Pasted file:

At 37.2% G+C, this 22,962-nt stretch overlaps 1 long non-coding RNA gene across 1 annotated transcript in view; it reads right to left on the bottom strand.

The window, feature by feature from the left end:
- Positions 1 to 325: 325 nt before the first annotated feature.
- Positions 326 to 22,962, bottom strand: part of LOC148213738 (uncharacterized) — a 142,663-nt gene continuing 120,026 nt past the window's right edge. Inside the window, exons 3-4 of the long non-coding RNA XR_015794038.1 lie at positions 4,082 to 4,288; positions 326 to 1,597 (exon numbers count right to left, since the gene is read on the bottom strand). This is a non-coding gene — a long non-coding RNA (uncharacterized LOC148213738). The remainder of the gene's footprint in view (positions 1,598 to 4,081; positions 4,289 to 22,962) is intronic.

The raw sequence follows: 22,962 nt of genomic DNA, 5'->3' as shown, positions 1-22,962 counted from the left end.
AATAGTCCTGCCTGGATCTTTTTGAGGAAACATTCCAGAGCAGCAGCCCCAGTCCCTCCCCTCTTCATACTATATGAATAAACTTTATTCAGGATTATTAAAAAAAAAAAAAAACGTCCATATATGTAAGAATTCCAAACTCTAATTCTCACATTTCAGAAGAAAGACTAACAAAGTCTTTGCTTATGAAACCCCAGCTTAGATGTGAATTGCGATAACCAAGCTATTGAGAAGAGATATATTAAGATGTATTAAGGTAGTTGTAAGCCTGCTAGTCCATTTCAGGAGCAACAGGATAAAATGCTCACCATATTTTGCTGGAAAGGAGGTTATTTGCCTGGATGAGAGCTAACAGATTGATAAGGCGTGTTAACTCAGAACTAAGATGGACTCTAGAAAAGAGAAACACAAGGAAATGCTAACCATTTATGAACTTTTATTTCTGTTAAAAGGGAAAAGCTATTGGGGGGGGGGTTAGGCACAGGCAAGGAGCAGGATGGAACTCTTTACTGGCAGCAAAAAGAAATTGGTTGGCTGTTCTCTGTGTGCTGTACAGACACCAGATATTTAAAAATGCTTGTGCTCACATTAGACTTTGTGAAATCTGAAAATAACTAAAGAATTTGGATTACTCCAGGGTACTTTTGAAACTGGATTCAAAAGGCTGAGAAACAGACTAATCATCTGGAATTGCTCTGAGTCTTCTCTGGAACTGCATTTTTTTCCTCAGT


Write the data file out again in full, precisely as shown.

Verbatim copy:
At 37.2% G+C, this 22,962-nt stretch overlaps 1 long non-coding RNA gene across 1 annotated transcript in view; it reads right to left on the bottom strand.

The window, feature by feature from the left end:
- Positions 1 to 325: 325 nt before the first annotated feature.
- Positions 326 to 22,962, bottom strand: part of LOC148213738 (uncharacterized) — a 142,663-nt gene continuing 120,026 nt past the window's right edge. Inside the window, exons 3-4 of the long non-coding RNA XR_015794038.1 lie at positions 4,082 to 4,288; positions 326 to 1,597 (exon numbers count right to left, since the gene is read on the bottom strand). This is a non-coding gene — a long non-coding RNA (uncharacterized LOC148213738). The remainder of the gene's footprint in view (positions 1,598 to 4,081; positions 4,289 to 22,962) is intronic.

The raw sequence follows: 22,962 nt of genomic DNA, 5'->3' as shown, positions 1-22,962 counted from the left end.
AATAGTCCTGCCTGGATCTTTTTGAGGAAACATTCCAGAGCAGCAGCCCCAGTCCCTCCCCTCTTCATACTATATGAATAAACTTTATTCAGGATTATTAAAAAAAAAAAAAAACGTCCATATATGTAAGAATTCCAAACTCTAATTCTCACATTTCAGAAGAAAGACTAACAAAGTCTTTGCTTATGAAACCCCAGCTTAGATGTGAATTGCGATAACCAAGCTATTGAGAAGAGATATATTAAGATGTATTAAGGTAGTTGTAAGCCTGCTAGTCCATTTCAGGAGCAACAGGATAAAATGCTCACCATATTTTGCTGGAAAGGAGGTTATTTGCCTGGATGAGAGCTAACAGATTGATAAGGCGTGTTAACTCAGAACTAAGATGGACTCTAGAAAAGAGAAACACAAGGAAATGCTAACCATTTATGAACTTTTATTTCTGTTAAAAGGGAAAAGCTATTGGGGGGGGGGTTAGGCACAGGCAAGGAGCAGGATGGAACTCTTTACTGGCAGCAAAAAGAAATTGGTTGGCTGTTCTCTGTGTGCTGTACAGACACCAGATATTTAAAAATGCTTGTGCTCACATTAGACTTTGTGAAATCTGAAAATAACTAAAGAATTTGGATTACTCCAGGGTACTTTTGAAACTGGATTCAAAAGGCTGAGAAACAGACTAATCATCTGGAATTGCTCTGAGTCTTCTCTGGAACTGCATTTTTTTCCTCAGT